Nestle's palm oil woes

Members of social networks such as Facebook and Twitter are starting to really flex their collective muscle in regard to environmental activism, by using the services to exert pressure on companies to clean up the way they approach environmental issues.

For a business, having a Facebook or Twitter profile can certainly have its rewards – and its severe punishments as Nestle is currently discovering.

Nestle have been under fire over how it sources palm oil and it would appear the company has been making a bad situation worse. What’s occurring on Nestle’s Facebook “fan” page (at the time of writing this) is every company’s nightmare – a public relations disaster spinning out of control. At the time of writing this, there isn’t a single positive comment on the first couple of screens of their Facebook page.

What’s happening to Nestle on Facebook currently has its roots in Nestle’s reported impact on rainforests in Indonesia; where deforestation for the establishment of palm oil plantations is threatening a number of species, including the critically endangered orang-utan. Palm oil is widely used throughout the world in a variety of food products and Nestle is a major buyer of the product.

The trigger for the sudden onslaught of negativity on their Facebook page however appears to be a result of Nestle trying to have a video by Greenpeace removed from Youtube that criticized the company for its palm oil sourcing practices. Nestle also chastised Facebook commenters that adopted a play on a Kit Kat logo by Greenpeace as their Facebook avatar when commenting. The situation has also reignited controversy over other Nestle-related issues.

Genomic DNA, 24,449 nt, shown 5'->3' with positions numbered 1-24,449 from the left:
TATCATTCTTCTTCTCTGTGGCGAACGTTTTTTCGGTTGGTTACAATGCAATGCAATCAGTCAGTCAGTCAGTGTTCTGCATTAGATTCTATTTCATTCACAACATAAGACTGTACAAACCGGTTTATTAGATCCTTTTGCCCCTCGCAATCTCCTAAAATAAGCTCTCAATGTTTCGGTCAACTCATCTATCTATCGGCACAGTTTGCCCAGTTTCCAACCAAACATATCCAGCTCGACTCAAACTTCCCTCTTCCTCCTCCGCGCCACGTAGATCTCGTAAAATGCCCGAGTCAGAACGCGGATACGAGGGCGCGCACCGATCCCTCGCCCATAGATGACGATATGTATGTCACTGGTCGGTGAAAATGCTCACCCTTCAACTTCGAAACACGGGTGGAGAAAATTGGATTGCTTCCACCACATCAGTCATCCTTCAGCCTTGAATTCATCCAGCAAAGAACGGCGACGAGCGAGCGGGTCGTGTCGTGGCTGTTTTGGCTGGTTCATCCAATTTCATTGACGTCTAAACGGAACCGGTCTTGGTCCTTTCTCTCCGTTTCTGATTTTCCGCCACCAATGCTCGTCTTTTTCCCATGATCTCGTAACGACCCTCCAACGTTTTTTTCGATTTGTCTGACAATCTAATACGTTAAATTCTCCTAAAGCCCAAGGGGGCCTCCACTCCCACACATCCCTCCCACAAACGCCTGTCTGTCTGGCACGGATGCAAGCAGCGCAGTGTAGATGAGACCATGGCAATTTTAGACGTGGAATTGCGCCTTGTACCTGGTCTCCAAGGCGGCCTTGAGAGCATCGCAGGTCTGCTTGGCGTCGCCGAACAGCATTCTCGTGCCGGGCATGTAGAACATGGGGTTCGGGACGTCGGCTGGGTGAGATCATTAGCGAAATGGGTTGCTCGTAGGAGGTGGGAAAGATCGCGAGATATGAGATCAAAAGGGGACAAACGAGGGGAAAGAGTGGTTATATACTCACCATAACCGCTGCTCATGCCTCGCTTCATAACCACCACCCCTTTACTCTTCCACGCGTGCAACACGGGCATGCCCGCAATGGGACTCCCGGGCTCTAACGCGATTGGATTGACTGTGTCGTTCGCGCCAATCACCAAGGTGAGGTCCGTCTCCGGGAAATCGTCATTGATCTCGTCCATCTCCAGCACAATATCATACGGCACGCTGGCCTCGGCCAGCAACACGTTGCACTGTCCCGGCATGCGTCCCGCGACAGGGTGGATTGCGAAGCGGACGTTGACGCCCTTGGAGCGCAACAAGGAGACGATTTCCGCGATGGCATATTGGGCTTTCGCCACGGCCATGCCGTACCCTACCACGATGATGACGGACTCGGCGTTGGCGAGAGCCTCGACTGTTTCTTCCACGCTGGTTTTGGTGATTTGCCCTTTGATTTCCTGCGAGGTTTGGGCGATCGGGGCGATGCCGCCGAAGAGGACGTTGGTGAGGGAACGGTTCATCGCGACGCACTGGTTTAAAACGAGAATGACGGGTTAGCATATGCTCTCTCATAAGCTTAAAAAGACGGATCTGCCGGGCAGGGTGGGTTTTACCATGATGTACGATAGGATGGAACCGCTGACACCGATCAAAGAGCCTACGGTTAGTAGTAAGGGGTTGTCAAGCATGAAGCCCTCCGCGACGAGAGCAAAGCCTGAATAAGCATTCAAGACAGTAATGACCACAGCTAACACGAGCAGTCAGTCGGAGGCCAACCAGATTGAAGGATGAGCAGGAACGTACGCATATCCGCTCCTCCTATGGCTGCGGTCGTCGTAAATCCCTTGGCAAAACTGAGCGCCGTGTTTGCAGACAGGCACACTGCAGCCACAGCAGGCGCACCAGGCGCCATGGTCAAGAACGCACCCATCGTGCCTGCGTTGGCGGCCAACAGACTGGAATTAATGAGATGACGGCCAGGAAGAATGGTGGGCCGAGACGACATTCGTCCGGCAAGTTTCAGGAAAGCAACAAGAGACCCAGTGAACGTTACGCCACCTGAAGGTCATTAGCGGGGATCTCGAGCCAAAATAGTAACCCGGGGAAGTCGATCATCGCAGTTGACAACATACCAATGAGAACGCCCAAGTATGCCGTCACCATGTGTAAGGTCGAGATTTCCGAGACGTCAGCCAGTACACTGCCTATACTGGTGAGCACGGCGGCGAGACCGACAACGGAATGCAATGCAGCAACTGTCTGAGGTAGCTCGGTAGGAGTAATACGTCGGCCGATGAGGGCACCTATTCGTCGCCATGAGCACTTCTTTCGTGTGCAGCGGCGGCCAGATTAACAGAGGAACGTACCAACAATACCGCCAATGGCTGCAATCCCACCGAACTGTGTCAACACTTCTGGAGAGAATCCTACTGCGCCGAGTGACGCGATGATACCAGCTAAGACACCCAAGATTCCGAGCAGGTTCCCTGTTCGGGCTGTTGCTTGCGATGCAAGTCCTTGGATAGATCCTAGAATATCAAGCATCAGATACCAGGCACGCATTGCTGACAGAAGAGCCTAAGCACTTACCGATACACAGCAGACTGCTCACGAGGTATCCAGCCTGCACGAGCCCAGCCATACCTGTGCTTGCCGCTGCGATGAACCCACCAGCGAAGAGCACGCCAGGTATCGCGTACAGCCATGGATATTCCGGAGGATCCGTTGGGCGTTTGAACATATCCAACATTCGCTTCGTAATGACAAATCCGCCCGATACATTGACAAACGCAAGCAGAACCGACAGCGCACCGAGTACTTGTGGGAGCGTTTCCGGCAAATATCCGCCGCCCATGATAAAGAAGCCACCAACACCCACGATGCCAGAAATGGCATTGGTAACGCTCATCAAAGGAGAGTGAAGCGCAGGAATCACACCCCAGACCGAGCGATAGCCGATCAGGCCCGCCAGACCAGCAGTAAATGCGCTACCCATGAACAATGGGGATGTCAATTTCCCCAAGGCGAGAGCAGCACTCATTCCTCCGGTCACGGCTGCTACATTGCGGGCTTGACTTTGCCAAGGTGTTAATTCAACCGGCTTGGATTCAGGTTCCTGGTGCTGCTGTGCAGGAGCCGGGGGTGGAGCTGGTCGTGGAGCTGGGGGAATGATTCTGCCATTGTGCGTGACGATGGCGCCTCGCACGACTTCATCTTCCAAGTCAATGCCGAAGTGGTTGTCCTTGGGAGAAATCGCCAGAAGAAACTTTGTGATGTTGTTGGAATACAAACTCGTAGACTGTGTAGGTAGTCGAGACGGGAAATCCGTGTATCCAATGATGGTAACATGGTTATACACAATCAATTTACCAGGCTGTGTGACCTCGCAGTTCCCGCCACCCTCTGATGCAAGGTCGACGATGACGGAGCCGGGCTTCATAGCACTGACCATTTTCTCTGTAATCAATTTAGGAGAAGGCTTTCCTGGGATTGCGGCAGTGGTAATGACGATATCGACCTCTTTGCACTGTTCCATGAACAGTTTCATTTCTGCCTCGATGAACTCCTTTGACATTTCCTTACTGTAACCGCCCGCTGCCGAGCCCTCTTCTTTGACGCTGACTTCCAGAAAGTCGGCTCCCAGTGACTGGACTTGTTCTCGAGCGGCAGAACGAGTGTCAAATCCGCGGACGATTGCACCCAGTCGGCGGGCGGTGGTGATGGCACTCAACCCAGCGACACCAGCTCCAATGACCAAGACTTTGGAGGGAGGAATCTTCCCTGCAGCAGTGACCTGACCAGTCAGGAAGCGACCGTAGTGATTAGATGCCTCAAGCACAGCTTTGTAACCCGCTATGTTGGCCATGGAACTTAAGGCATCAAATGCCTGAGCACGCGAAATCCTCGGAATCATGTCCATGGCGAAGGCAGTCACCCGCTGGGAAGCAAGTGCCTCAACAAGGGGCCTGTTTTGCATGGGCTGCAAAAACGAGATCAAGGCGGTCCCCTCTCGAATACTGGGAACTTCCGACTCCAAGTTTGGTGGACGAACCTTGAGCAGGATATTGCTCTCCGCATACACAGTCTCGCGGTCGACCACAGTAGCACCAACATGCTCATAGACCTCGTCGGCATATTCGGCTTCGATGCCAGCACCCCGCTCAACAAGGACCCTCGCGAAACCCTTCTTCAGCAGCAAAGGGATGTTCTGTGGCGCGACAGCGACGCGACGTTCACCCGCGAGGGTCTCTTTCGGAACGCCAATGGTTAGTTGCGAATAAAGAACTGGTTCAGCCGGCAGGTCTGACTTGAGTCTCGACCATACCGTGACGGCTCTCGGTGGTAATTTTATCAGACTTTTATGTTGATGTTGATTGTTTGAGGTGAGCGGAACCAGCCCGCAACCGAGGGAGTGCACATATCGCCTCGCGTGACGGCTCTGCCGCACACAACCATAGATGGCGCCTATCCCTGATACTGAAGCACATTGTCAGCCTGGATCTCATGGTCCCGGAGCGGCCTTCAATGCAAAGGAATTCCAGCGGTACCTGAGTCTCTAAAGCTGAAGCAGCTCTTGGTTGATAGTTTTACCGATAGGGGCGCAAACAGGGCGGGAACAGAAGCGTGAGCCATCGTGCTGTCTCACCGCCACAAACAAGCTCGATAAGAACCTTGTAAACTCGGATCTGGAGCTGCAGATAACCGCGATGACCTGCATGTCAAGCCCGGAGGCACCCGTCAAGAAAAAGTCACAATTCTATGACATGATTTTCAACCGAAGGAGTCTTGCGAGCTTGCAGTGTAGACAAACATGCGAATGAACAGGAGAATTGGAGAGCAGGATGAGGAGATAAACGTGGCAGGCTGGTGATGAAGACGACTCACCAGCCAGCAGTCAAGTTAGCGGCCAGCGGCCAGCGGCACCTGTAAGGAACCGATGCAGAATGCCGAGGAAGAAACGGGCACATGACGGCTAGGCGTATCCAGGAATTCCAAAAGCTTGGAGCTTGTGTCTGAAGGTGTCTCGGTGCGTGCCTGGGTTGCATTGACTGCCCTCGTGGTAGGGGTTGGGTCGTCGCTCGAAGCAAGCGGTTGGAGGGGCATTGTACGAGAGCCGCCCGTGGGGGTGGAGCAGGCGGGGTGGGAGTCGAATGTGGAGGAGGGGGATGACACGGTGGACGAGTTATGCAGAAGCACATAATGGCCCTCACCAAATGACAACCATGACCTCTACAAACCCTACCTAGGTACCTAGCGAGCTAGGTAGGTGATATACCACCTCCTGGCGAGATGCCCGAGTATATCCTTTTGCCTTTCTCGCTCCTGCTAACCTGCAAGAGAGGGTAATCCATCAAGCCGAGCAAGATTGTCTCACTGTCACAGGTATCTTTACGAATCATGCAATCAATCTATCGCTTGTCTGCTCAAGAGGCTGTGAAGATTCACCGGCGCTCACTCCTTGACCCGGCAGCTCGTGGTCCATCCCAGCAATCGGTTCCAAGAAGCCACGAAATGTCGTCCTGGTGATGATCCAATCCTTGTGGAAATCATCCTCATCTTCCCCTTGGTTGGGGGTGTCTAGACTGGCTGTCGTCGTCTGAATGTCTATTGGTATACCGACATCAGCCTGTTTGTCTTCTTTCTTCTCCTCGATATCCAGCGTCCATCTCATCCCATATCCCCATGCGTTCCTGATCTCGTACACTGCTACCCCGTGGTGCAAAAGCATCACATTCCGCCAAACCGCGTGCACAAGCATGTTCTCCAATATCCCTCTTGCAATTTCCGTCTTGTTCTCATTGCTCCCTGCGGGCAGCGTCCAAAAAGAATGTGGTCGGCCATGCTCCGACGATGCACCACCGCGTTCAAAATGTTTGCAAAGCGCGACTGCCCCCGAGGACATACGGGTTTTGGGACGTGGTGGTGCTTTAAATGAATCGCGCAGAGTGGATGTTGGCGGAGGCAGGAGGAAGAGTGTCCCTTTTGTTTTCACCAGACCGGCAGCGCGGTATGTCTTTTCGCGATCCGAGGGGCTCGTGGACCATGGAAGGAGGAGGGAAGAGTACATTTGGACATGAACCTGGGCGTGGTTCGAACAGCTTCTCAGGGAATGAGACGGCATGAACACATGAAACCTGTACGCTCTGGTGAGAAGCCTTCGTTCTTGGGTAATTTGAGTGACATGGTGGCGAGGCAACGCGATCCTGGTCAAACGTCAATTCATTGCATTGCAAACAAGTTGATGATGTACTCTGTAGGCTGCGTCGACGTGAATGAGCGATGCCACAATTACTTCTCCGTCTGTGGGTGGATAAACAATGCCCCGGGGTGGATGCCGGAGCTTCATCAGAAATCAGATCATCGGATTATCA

Nestle have issued a statement stating they no longer source palm oil from one of the unsustainable sources mentioned by Greenpeace (for use in products outside Indonesia anyway) and they are committed to 100% sustainable palm oil sources by 2015 – but this anti-Nestle snowball seems to be continuing to grow.

Gone are the days where consumers generally passively sat back and swallowed what companies told them – for better or for worse, the Internet has empowered us all to take a very public stand on a variety of issues; including the environment and woe be to the company that underestimates it.

Armchair activism is here to stay; it is powerful and is yet another reason that companies need to take a long, hard look at themselves. Greening a business isn’t just a warm and fuzzy thing to do any more – it’s simply good business.

Nestle is by no means the only huge consumer of palm oil. I suspect quite a few other companies will be viewing Nestle’s “fan” page with great trepidation and considering how they source the product.


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